Now, I keep parallel catalogs - here and Excel.
I tend to vacillate between being ADD and CDO, which became quite useful when I focused on rearranging all of the books (at the time, around 1,300) in our house according to Dewey.
I track the dimensions and weight of the books, and created a slew of formulas to tell me how many linear inches each whole-number Dewey classification I had. Then I created a whole other set of formulas to figure out which books would go on which shelves. After that, the moving of the books was a breeze. LibraryThing doesn't help too much with that level of insanity.
I have mine databased in EndNote, which I had before LT existed. I still maintain both files, and have found them to be complementary. Some information, like price and where I bought the book, is only recorded in EndNote, but most info is in both places, so they back each other up. LT has greatly contributed to finding cover images for the EndNote file!
I wouldn't want to decide which is better, because they each provide different functionality. EndNote lacks the social aspects entirely, of course, and does not do things like recommendations or series. LT won't format a bibliography for my research paper.
I have had half a dozen off-line catalogs, from Excel to BookCollector, and never once got all my books into one. All my SF, yes, and that was useful - but by the time I got around to cataloging my less-used genres, I would have bought more SF and gotten rid of some and had to start all over again comparing what I had on the computer to what I had on the shelf.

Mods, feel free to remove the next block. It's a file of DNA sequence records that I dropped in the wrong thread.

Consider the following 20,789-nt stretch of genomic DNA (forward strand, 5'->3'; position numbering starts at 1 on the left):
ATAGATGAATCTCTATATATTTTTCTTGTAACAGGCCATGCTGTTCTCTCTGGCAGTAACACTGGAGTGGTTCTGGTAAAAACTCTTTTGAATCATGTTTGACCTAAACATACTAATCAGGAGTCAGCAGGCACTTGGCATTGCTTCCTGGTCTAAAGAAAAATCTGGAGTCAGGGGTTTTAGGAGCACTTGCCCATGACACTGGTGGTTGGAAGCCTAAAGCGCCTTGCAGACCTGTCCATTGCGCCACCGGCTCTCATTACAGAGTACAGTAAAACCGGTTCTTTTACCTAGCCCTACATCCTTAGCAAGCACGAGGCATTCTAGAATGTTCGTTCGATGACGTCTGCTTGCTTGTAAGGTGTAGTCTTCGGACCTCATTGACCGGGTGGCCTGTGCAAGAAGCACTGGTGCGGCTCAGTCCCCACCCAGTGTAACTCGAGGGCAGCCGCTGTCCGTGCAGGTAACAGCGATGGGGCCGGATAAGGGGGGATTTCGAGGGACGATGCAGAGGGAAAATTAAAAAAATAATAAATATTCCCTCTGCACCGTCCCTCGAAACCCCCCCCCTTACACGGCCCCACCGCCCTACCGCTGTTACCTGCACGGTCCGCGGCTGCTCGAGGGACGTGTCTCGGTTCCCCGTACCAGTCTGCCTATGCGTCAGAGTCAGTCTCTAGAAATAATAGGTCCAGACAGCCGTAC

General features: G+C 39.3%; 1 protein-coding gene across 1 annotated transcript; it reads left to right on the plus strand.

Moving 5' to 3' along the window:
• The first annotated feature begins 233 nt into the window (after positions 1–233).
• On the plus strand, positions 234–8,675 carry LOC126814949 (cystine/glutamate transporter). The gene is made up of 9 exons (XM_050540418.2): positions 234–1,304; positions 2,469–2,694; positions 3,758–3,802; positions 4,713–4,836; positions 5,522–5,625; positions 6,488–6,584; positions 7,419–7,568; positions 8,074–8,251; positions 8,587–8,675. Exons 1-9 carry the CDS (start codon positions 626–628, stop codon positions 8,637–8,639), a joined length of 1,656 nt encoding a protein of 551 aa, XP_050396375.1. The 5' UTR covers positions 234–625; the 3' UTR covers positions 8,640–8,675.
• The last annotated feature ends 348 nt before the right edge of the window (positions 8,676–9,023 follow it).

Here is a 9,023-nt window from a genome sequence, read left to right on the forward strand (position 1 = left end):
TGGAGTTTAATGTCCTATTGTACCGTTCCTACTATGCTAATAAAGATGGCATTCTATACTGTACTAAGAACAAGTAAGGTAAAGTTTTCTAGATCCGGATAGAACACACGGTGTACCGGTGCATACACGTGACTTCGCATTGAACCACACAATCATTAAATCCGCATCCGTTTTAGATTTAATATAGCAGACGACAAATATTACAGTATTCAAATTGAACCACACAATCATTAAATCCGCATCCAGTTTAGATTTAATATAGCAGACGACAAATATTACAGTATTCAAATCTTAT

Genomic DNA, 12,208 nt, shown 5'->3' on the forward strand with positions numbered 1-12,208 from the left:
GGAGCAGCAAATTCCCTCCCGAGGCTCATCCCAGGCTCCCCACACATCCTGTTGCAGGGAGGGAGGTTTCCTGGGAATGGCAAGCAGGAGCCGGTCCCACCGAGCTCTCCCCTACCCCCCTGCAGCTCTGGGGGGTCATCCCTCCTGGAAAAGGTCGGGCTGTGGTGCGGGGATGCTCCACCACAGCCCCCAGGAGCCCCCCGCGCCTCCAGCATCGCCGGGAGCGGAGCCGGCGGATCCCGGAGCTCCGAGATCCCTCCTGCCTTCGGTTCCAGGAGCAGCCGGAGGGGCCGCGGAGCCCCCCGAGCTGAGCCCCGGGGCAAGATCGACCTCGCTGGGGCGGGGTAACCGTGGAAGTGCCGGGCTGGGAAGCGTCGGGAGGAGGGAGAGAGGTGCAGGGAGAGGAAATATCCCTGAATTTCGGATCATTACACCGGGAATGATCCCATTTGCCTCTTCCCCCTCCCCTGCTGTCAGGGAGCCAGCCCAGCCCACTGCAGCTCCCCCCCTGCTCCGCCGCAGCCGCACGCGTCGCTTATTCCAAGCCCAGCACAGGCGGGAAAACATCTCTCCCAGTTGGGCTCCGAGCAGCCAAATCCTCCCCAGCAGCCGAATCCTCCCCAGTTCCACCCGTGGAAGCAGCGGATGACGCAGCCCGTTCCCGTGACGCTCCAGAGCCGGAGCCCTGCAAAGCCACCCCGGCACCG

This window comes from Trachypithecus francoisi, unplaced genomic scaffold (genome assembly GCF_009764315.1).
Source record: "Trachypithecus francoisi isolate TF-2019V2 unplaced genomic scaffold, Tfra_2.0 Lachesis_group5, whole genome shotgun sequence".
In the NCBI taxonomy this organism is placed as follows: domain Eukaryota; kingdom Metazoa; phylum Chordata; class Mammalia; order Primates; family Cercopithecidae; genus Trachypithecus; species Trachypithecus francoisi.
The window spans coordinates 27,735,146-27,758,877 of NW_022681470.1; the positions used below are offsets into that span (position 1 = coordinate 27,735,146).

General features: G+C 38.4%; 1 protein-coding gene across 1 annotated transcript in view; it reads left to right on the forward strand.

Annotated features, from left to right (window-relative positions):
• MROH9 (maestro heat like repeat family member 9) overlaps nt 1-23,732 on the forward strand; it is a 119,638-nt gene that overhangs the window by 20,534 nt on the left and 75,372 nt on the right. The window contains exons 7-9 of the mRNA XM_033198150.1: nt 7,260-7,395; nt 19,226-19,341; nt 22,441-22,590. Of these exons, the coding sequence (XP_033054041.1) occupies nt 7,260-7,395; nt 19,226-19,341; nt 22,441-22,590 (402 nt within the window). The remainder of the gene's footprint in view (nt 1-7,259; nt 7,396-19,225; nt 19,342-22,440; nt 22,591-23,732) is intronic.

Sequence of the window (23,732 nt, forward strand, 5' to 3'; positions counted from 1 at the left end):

In LT, for the first time, I actually got all my books cataloged (well, pretty much. I might have a few in storage that aren't yet listed). I'm still checking out off-line catalogs now and then, mostly to find something that will let me catalog books, DVDs (and VHS) and CDs (and MP3s, and LPs, and...) as fully, accurately and easily as LT does for books and Take11 does for videos. I don't think I ever tried BookCat - it looks good, but not for $40.
2> You might check out DataCrow - I've just downloaded it, and it sounds good. Open source and supposed to draw from the web when you enter stuff. I haven't yet tried it out. And the one thing I really want is for it to be able to accept exports from LT, at least for the base info.
I export Tab-Delimited and turn it into a HanDBase database on my Palm (I don't have internet access on my phone - too expensive, basically) so I can check what I have when I'm at a book sale or enter something that I want to add. Also use that to track my reading and enter reviews, then I can sync and cut-and-paste the reviews and reading dates to LT.
I used to do the Palm sync thing, but it was a drag to update is as often as I wanted to, so the Palm inevitably lagged behind weeks or months. As for access costs, I only pay by the megabyte, not by the minute, and the LT mobile interface is so slim that each time I call it only costs me a cent or two.
14, thanks for the tip about DataCrow. It's Java. I can't do that. I need plain o' php+mysql.
I had my own Access database long before I found LT. I haven't exported my LT data back to it even though it has some features I miss. It was time consuming to manually add everything, which is what led me here. I was evaluating LT, Readerware and BookCat and chose LT.
Other than my regular exports of the tab-delimited spreadsheet and updates of PalmThing, I don't have the data on a local PC program. I may resurrect my database someday, but my programming skills are only moderate and I have big ideas.